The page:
Threshold Clubhouse — where people understand

A.J. explains that when entering or leaving Threshold, members and visitors have to sign in and out with the front desk. Club leaders said that there used to be as many as a dozen other similar clubs in the state, with the closest being Club Nova in Carrboro, but budget cuts have cut the services down to only five. (Staff photo by Khadijah McFadden)

At first glance, the one-story brick building located in Wellons Village, just off of Gary Street, doesn’t seem too extraordinary.

But on the inside, there are hundreds of stories ready to be told.

Threshold Clubhouse Durham (TC) is a place dedicated to serving adults with severe mental illness — such as schizophrenia, bipolar disorder and major depression — with support needed to help them land jobs, improve education and achieve personal goals while staying out of hospitals.

Elizabeth Barber has been the executive director at Threshold since 2016. Here she checks out an online story in the VOICE on her phone. Barber has a long professional work history that includes development and fundraising for adults with developmental disabilities as far away as California. She said, “mental health is a lifelong experience, and we are here for the whole journey.” (Staff photo by Khadijah McFadden)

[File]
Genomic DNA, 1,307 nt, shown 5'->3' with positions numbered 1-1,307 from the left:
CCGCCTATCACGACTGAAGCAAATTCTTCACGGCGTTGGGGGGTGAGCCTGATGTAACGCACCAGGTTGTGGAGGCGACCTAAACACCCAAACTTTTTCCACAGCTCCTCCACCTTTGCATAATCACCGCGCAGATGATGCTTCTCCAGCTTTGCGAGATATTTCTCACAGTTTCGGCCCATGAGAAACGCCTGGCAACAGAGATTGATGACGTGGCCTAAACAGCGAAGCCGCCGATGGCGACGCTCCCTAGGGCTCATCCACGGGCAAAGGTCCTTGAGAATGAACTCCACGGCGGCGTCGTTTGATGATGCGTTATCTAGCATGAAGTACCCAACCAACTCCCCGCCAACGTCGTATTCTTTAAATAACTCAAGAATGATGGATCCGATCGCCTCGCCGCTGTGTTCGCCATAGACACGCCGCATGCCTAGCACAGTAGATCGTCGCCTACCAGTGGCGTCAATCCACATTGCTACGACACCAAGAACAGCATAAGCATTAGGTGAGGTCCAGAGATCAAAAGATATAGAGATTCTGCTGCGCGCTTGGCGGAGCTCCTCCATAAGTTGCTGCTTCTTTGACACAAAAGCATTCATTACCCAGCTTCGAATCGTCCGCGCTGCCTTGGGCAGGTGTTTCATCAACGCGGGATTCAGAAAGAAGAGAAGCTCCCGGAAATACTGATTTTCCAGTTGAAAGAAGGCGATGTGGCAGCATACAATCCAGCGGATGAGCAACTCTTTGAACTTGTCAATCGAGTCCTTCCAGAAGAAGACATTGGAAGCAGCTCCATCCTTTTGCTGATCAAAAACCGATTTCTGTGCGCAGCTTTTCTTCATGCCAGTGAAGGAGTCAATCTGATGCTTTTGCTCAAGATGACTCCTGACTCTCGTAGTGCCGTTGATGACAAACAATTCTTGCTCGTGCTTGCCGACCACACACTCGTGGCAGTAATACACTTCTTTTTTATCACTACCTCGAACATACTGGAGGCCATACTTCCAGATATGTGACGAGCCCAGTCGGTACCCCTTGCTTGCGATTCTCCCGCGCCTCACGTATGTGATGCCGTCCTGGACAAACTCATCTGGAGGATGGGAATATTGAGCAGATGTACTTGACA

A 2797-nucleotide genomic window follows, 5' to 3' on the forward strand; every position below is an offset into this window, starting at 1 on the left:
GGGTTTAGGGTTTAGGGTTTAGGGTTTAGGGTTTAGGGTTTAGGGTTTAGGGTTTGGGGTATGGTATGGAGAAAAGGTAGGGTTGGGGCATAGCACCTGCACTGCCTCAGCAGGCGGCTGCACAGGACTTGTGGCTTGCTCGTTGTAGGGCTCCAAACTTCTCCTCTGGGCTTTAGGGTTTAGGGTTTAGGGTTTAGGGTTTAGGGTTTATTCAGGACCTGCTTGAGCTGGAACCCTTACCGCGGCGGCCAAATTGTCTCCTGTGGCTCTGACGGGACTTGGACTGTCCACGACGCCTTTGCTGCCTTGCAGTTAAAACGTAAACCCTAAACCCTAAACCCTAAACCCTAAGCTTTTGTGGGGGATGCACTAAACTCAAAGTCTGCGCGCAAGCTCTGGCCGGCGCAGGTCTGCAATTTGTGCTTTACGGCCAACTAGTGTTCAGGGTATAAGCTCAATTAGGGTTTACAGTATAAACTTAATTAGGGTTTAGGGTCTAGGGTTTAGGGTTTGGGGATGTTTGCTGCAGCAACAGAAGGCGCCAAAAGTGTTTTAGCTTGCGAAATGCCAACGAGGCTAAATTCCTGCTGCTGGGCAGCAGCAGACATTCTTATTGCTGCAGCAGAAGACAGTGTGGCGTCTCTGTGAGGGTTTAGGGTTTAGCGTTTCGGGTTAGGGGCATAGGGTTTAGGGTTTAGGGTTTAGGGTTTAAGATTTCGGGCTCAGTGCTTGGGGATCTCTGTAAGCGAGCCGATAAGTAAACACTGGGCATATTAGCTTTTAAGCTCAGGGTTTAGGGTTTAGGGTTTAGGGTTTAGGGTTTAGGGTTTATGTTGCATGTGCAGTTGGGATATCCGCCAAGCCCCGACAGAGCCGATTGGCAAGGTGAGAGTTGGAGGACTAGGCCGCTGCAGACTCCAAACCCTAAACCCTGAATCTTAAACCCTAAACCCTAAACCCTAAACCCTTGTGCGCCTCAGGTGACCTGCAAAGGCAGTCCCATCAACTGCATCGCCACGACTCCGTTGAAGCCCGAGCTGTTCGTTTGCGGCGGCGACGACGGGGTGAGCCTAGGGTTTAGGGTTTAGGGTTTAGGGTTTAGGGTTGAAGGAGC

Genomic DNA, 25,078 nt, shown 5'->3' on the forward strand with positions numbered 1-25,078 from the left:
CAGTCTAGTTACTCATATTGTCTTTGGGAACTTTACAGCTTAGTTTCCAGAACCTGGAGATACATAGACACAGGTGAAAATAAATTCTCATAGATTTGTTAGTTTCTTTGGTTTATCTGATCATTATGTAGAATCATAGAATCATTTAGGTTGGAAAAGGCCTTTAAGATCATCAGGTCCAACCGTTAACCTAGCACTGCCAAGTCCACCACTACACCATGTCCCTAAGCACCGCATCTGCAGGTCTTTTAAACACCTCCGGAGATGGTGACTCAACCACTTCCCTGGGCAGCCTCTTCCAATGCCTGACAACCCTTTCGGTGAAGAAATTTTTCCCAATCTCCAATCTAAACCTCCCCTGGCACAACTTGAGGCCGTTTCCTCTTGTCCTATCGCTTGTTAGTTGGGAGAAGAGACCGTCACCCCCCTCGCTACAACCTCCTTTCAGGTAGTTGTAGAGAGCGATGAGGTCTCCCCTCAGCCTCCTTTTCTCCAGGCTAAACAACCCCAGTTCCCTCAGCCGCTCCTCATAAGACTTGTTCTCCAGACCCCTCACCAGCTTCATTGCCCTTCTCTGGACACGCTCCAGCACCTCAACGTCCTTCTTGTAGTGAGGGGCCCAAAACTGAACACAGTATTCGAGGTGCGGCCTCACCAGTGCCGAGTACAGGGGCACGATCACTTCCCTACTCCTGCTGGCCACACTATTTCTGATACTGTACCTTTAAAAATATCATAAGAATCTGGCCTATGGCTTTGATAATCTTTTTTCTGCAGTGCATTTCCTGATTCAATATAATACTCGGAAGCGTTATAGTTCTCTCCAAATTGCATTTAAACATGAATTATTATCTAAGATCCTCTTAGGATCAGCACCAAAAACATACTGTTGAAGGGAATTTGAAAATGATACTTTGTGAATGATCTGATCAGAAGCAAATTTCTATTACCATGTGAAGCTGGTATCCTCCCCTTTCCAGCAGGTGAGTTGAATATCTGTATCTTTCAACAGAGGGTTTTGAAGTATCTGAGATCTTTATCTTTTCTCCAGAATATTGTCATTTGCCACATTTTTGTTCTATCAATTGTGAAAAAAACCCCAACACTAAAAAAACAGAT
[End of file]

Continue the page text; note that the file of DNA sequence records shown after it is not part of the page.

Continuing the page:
“We instill that this, mental illness, is not all it is,” said Elizabeth Barber, executive director at Threshold. “Create your own destiny.” 

Threshold wants members to feel safe and like a part of the family where they can be themselves. Founded in 1985 by a core steering group of about 25 to 30 people, the clubhouse is a work-oriented program.

Ali Swiller, associate director at Threshold, has worked with club members for 24 years. She explains how the clubhouse has had positive effects on members, and that research has found that they see reduced incarceration rates and shorter hospital stays as well as better employment results. She said the club is about helping members “create their own destiny.” (Staff photo by Khadijah McFadden)